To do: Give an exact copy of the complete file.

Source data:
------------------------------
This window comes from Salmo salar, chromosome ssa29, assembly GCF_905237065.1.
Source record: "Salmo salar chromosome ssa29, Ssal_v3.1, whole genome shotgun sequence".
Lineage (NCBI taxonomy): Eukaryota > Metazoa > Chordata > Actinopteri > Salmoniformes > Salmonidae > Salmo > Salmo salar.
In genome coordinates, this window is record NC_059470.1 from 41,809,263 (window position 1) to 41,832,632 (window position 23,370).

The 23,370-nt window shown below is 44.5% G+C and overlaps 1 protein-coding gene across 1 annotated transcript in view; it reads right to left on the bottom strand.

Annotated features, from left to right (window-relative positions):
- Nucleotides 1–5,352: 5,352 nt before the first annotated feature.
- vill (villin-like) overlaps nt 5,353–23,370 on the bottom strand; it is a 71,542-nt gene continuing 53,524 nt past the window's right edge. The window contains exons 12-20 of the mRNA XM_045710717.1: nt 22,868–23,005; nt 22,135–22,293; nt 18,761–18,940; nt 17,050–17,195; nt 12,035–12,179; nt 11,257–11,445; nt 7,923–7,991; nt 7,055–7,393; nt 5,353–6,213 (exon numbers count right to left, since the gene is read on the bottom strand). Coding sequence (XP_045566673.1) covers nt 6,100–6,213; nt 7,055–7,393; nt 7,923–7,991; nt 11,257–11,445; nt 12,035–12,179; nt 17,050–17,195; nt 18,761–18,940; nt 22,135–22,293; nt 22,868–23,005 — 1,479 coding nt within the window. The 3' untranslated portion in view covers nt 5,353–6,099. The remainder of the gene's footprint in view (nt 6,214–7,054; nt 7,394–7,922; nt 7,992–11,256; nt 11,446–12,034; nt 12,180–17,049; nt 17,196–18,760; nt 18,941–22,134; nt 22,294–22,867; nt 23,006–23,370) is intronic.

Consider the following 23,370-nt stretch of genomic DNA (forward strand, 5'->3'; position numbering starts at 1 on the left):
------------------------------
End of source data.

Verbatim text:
This window comes from Salmo salar, chromosome ssa29, assembly GCF_905237065.1.
Source record: "Salmo salar chromosome ssa29, Ssal_v3.1, whole genome shotgun sequence".
Lineage (NCBI taxonomy): Eukaryota > Metazoa > Chordata > Actinopteri > Salmoniformes > Salmonidae > Salmo > Salmo salar.
In genome coordinates, this window is record NC_059470.1 from 41,809,263 (window position 1) to 41,832,632 (window position 23,370).

The 23,370-nt window shown below is 44.5% G+C and overlaps 1 protein-coding gene across 1 annotated transcript in view; it reads right to left on the bottom strand.

Annotated features, from left to right (window-relative positions):
- Nucleotides 1–5,352: 5,352 nt before the first annotated feature.
- vill (villin-like) overlaps nt 5,353–23,370 on the bottom strand; it is a 71,542-nt gene continuing 53,524 nt past the window's right edge. The window contains exons 12-20 of the mRNA XM_045710717.1: nt 22,868–23,005; nt 22,135–22,293; nt 18,761–18,940; nt 17,050–17,195; nt 12,035–12,179; nt 11,257–11,445; nt 7,923–7,991; nt 7,055–7,393; nt 5,353–6,213 (exon numbers count right to left, since the gene is read on the bottom strand). Coding sequence (XP_045566673.1) covers nt 6,100–6,213; nt 7,055–7,393; nt 7,923–7,991; nt 11,257–11,445; nt 12,035–12,179; nt 17,050–17,195; nt 18,761–18,940; nt 22,135–22,293; nt 22,868–23,005 — 1,479 coding nt within the window. The 3' untranslated portion in view covers nt 5,353–6,099. The remainder of the gene's footprint in view (nt 6,214–7,054; nt 7,394–7,922; nt 7,992–11,256; nt 11,446–12,034; nt 12,180–17,049; nt 17,196–18,760; nt 18,941–22,134; nt 22,294–22,867; nt 23,006–23,370) is intronic.

Consider the following 23,370-nt stretch of genomic DNA (forward strand, 5'->3'; position numbering starts at 1 on the left):